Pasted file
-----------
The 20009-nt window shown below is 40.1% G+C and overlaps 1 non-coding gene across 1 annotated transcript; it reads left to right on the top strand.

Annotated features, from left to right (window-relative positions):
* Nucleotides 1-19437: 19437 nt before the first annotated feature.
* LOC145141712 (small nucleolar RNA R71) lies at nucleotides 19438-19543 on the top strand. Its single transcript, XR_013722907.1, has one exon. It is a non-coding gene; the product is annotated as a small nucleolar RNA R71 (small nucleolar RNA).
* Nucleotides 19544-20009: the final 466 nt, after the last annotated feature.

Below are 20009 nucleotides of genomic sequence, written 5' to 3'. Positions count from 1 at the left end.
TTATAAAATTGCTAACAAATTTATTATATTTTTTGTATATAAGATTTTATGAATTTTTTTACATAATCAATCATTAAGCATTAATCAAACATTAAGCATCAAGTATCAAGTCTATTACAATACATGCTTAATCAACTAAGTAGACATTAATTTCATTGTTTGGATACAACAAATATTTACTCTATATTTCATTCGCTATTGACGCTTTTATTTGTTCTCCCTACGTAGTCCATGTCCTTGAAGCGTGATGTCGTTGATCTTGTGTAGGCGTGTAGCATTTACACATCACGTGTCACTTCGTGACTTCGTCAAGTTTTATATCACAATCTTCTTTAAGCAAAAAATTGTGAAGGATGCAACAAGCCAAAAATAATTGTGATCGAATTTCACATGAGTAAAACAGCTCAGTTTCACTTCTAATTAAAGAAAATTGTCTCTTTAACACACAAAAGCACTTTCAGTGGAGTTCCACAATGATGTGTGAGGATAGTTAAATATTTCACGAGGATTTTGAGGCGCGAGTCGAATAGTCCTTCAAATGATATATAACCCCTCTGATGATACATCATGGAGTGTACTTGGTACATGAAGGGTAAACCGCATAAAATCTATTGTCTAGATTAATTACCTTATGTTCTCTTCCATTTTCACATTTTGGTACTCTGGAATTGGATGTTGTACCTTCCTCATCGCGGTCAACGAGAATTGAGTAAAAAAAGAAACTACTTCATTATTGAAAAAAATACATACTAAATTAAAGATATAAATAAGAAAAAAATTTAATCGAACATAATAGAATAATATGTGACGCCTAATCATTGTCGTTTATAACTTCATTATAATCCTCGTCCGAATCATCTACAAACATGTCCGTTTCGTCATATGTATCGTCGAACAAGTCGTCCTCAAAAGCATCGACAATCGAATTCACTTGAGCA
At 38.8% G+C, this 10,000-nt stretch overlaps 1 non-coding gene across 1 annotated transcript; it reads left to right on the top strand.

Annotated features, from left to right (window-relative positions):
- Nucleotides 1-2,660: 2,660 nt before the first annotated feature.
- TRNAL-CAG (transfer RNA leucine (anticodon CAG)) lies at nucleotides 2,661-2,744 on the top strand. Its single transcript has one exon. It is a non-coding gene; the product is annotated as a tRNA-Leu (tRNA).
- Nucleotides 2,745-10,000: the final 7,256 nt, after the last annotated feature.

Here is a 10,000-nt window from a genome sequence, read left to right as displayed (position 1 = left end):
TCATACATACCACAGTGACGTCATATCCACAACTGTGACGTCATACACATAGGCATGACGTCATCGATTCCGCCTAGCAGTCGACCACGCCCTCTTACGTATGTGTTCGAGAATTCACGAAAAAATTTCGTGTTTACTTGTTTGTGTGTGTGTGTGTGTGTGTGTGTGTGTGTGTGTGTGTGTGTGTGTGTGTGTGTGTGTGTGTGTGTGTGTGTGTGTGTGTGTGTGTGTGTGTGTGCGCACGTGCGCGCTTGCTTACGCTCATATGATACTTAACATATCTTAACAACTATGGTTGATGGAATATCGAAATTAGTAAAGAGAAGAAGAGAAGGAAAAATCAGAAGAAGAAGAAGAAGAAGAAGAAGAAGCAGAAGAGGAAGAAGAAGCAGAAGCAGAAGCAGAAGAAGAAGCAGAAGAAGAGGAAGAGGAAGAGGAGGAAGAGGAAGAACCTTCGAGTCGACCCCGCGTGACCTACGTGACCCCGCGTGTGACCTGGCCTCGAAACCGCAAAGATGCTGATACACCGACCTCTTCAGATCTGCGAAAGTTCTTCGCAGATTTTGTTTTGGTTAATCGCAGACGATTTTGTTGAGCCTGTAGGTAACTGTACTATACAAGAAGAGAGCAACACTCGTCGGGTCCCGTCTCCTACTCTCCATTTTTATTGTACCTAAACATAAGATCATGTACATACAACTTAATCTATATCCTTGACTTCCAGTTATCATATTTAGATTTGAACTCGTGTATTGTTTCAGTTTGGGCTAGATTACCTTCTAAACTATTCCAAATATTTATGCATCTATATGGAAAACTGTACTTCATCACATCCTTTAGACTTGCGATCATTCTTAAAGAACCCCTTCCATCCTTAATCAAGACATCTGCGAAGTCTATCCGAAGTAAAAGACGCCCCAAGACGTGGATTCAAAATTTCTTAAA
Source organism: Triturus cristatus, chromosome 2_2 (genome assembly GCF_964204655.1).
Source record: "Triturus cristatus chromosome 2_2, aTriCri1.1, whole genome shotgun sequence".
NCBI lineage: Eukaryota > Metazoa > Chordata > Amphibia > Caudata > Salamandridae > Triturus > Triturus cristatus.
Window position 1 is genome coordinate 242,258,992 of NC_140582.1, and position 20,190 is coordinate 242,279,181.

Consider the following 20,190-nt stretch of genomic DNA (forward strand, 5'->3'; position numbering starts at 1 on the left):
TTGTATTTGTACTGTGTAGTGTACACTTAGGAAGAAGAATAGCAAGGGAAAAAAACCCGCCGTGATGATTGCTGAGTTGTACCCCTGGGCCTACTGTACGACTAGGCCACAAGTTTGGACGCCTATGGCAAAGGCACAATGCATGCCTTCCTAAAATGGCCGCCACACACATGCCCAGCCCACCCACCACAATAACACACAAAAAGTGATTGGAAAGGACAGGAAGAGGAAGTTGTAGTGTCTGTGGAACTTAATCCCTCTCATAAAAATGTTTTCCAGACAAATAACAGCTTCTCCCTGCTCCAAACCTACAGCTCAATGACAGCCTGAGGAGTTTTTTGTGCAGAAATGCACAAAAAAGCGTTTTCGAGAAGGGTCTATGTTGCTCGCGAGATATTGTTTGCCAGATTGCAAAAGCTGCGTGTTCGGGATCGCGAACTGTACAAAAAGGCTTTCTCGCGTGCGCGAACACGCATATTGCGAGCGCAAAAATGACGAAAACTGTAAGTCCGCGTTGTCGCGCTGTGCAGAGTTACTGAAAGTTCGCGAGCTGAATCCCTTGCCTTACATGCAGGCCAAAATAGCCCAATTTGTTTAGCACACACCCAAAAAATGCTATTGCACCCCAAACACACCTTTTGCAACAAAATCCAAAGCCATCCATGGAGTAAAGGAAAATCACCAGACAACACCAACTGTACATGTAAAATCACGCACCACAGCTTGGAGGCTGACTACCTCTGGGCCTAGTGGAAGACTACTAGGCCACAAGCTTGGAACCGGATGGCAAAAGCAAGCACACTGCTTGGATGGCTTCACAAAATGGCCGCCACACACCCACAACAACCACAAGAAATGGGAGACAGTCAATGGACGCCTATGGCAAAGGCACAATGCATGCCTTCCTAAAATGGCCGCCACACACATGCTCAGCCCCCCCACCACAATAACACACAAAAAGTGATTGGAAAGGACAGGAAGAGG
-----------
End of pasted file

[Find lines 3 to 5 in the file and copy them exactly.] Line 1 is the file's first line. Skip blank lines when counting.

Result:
* Nucleotides 1-19437: 19437 nt before the first annotated feature.
* LOC145141712 (small nucleolar RNA R71) lies at nucleotides 19438-19543 on the top strand. Its single transcript, XR_013722907.1, has one exon. It is a non-coding gene; the product is annotated as a small nucleolar RNA R71 (small nucleolar RNA).
* Nucleotides 19544-20009: the final 466 nt, after the last annotated feature.